Holding employers liable for punitive damages when they engage in good faith efforts to comply with Title VII, however, is in some tension with the very principles underlying common law limitations . . . . Where an employer has undertaken such good faith efforts at Title VII compliance, it demonstrates that it never acted in reckless disregard of federally protected rights.

527 U.S. at 544 (citation and quotation marks omitted).

Back to product liability. In Clark v. Chrysler Corp., 436 F.3d 594, 603 (6th Cir. 2006) (Kentucky law), the court found a “good faith dispute” whether certain tests should have been done, and described how the relevant governmental agency evaluated the test and decided not to require it. Id. at 603.

[B]ecause the test was neither required by the government nor used by other manufacturers, we cannot conclude that [defendant’s] failure to adopt the test indicates a level of indifference to or reckless disregard for the safety of others sufficient to weigh in favor of reprehensibility.

Id. Because of the “good faith dispute,” the state of mind necessary to support a punitive damages award did not exist. Id.

Other courts have done the same thing. In Satcher v. Honda Motor Co., 52 F.3d 1311, 1316-1317 (5th Cir. 1995), the court vacated a punitive damages award under Mississippi law, inter alia, because the government did not require the safety device advocated by the plaintiffs. Then there’s Miles v. Ford Motor Co., 922 S.W.2d 572 (Tex. App. 1996), rev’d in part on other grounds, 967 S.W.2d 377 (Tex. 1998), where the court held that “[w]hen a seller relies in good faith on. . . conclusions by the governmental agencies charged with administering safety regulations in the area of its product. . ., it cannot be said to have acted with an entire want of care showing conscious indifference” so as to justify punitive damages. Id. at 589.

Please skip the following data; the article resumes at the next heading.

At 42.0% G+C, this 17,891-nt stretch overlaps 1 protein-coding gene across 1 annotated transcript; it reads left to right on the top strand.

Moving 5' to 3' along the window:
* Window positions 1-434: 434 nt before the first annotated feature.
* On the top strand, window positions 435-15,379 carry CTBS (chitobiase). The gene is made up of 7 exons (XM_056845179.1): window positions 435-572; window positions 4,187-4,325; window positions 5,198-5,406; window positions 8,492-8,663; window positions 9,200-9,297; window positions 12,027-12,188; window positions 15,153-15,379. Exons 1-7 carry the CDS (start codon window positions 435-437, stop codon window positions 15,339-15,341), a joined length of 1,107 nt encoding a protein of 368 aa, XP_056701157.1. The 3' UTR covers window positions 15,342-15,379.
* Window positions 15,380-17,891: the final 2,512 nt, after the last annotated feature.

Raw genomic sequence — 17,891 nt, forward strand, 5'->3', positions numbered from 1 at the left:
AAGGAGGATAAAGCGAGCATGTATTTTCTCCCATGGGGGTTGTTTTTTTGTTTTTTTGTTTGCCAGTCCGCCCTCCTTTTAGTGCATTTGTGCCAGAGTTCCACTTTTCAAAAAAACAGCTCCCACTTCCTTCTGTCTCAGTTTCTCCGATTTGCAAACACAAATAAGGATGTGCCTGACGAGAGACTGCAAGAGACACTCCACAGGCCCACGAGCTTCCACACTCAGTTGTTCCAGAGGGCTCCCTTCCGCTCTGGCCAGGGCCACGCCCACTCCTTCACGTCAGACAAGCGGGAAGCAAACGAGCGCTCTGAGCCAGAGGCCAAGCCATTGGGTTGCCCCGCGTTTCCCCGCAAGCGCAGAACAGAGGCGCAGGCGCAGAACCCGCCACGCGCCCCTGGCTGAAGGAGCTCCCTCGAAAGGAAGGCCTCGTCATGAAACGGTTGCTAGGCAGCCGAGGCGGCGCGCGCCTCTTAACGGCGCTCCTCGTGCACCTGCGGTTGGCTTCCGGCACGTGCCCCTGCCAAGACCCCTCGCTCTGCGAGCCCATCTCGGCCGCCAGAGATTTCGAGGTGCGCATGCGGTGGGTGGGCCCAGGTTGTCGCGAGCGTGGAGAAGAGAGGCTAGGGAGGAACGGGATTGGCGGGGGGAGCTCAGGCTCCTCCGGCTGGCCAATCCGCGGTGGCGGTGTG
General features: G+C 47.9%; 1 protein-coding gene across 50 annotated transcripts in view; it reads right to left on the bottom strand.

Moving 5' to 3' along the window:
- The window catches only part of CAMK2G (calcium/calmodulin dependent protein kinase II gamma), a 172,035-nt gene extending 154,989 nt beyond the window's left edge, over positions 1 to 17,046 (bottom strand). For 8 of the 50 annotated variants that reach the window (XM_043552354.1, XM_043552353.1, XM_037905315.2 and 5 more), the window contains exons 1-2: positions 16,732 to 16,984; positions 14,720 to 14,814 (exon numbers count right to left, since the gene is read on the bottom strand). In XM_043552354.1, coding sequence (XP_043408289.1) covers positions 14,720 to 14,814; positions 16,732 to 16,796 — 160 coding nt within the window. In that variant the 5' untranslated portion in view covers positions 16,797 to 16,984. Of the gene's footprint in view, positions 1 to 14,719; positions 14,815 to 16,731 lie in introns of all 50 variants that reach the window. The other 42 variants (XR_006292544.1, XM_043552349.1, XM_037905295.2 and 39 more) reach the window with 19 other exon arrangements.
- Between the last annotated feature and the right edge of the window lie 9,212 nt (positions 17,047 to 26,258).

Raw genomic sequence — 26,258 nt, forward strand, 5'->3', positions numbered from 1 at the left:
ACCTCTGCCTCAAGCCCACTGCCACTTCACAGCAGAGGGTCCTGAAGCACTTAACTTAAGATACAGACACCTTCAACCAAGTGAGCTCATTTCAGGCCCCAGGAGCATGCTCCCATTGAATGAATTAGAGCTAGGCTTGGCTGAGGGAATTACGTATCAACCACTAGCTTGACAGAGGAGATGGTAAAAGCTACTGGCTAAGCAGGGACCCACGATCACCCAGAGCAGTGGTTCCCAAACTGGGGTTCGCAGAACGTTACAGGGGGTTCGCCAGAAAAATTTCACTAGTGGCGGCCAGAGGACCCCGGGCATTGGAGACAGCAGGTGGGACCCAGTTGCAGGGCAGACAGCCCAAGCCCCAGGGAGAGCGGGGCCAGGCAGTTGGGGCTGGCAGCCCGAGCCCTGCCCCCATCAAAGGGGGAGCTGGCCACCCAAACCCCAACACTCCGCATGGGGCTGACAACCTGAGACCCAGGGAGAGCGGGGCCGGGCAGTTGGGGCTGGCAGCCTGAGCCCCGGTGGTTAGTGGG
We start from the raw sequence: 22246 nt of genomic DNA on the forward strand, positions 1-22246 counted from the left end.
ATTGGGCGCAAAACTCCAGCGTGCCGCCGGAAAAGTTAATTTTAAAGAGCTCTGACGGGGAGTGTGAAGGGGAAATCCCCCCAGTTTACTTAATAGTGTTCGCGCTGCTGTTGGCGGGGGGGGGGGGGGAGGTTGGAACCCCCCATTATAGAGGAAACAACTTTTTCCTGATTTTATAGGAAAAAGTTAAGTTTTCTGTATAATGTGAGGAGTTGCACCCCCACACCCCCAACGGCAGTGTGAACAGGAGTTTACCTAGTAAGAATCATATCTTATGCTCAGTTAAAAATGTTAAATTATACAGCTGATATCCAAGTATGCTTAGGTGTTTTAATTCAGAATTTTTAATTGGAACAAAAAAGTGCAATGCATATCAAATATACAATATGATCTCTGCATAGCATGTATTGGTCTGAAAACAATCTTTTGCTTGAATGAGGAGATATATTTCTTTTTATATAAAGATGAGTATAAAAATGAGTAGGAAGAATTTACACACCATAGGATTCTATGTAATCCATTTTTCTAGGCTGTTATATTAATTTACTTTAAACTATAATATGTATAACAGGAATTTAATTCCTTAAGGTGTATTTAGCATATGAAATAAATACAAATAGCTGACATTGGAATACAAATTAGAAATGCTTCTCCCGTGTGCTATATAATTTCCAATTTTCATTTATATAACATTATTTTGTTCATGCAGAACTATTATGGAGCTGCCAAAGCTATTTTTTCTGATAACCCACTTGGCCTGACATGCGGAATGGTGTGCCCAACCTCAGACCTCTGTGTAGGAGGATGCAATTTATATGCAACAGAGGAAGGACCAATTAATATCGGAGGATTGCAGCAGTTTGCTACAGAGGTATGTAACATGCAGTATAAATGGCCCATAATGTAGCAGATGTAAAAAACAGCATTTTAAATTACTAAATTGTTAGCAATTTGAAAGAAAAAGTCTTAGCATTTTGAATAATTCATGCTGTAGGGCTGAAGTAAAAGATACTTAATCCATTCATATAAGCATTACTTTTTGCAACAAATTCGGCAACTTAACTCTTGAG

The issue has come up a lot in Georgia since that state’s Supreme Court held that “[w]hile compliance with the law will not preclude a finding [of liability]. . .such compliance does tend to show that there is no clear and convincing evidence of” a state of mind permitting an award of punitive damages. Stone Man, Inc. v. Green, 435 S.E.2d 205, 206 (Ga. 1993); accord Barger v. Garden Way, Inc., 499 S.E.2d 737, 743 (Ga. App. 1998); In re Stand ‘N Seal, Products Liability Litigation, 2009 WL 2145911, at *9 (N.D. Ga. July 15, 2009); Welch v. General Motors Corp., 949 F. Supp. 843, 845 (N.D. Ga. 1996). Thus the older, contrary decision, Watkins v. Ford Motor Co., 190 F.3d 1213, 1216-18 (11th Cir. 1999), is no longer a valid prediction of Georgia law.

The same is true in Florida. In Chrysler Corp. v. Wolmer, 499 So.2d 823 (Fla. 1986), the defendant’s compliance with federal motor vehicle standards hat “an award of punitive damages in this case not only is unjust, but also ignores the threshold requirements for such an award.” Id. at 826. Again, a state supreme court put the kibosh on the contrary federal prediction, Dorsey v. Honda Motor Co., 655 F.2d 650, 656-657 (11th Cir. 1981), which erroneously interpreted Florida law the other way.